Using Medical Marijuana to Treat Psoriasis

closeup treating an elbow with psoriasis using a cream

Table of contents

  1. What Causes Psoriasis?
  2. How Marijuana Helps with Psoriasis Symptoms
  3. How to Use Cannabis for Psoriasis
  4. Best Strains for Psoriasis
  5. The Bottom Line
  6. Frequently Asked Questions

Psoriasis is an autoimmune disorder that causes skin cells to multiply up to 10 times faster than normal. Medical marijuana offers a helpful alternative treatment option for individuals living with psoriasis, thanks to its anti-inflammatory properties. Compared to other topical treatments, which can have unwanted side effects, cannabis can help limit skin growth, manage pain and reduce other unwanted symptoms of psoriasis.

Read on to learn everything you need to know about psoriasis, what causes it and how to use medical marijuana as a treatment.

What Causes Psoriasis?

Psoriasis is a long-term, recurrent skin condition that ranges from minor, contained patches to complete body coverage. Finger and toenails can often be affected by psoriasis as isolated signs of onset.

Psoriasis can also produce inflammation of the joints, called psoriatic arthritis. Approximately 10-30% of all individuals with psoriasis also struggle with psoriatic arthritis.

While doctors still don’t know what causes psoriasis, the immune system plays a role. T cells–essential in protecting the body from foreign invaders–attack healthy skin cells. Simultaneously, the same T cells trigger the development of new skin cells, neutrophils, and white blood cells. These all end up on the skin’s surface and interfere with the body’s ability to shed them, producing the red, scaly plaque associated with psoriasis.

The immune system is not the only potential cause of psoriasis. An individual’s genes can also determine whether the condition develops, as well as these triggers:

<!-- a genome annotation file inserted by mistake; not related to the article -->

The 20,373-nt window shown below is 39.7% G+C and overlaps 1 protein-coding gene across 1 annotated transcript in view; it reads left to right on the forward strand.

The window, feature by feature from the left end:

• Vitamin D deficiency
  • Smoking cigarettes
  • Alcohol consumption
  • Infections
  • High stress
  • Medications such as beta-blockers, lithium or antimalarial medicines
  • Skin injuries such as cuts or scrapes

Symptoms of psoriasis can vary from person to person, in severity or longevity, but common symptoms include:

  • Red patches of skin with silver scales
  • Cracked, bleeding skin
  • Dry skin
  • Red spots
  • Itching or soreness
  • Joint swelling
  • Stiffness

Traditional Treatments for Psoriasis

Traditional treatment options for psoriasis offer varying degrees of effectiveness and side effects. The most popular options are topical corticosteroids such as hydrocortisone, which help to minimize itching and inflammation. These are often prescribed for mild to moderate symptoms.

Vitamin D creams are another treatment that helps slow down the excessive production of skin cells. Still, these creams are either irritating to the skin or cost-prohibitive. Anthralin is another topical remedy that helps slow skin cell production but can stain fabrics and surfaces.

A class of medications called biologics can help suppress the overactive immune system function involved with psoriasis, preventing T cells from attacking healthy skin. But these medications lower overall immune response, which places patients at risk for infection against viruses or bacteria.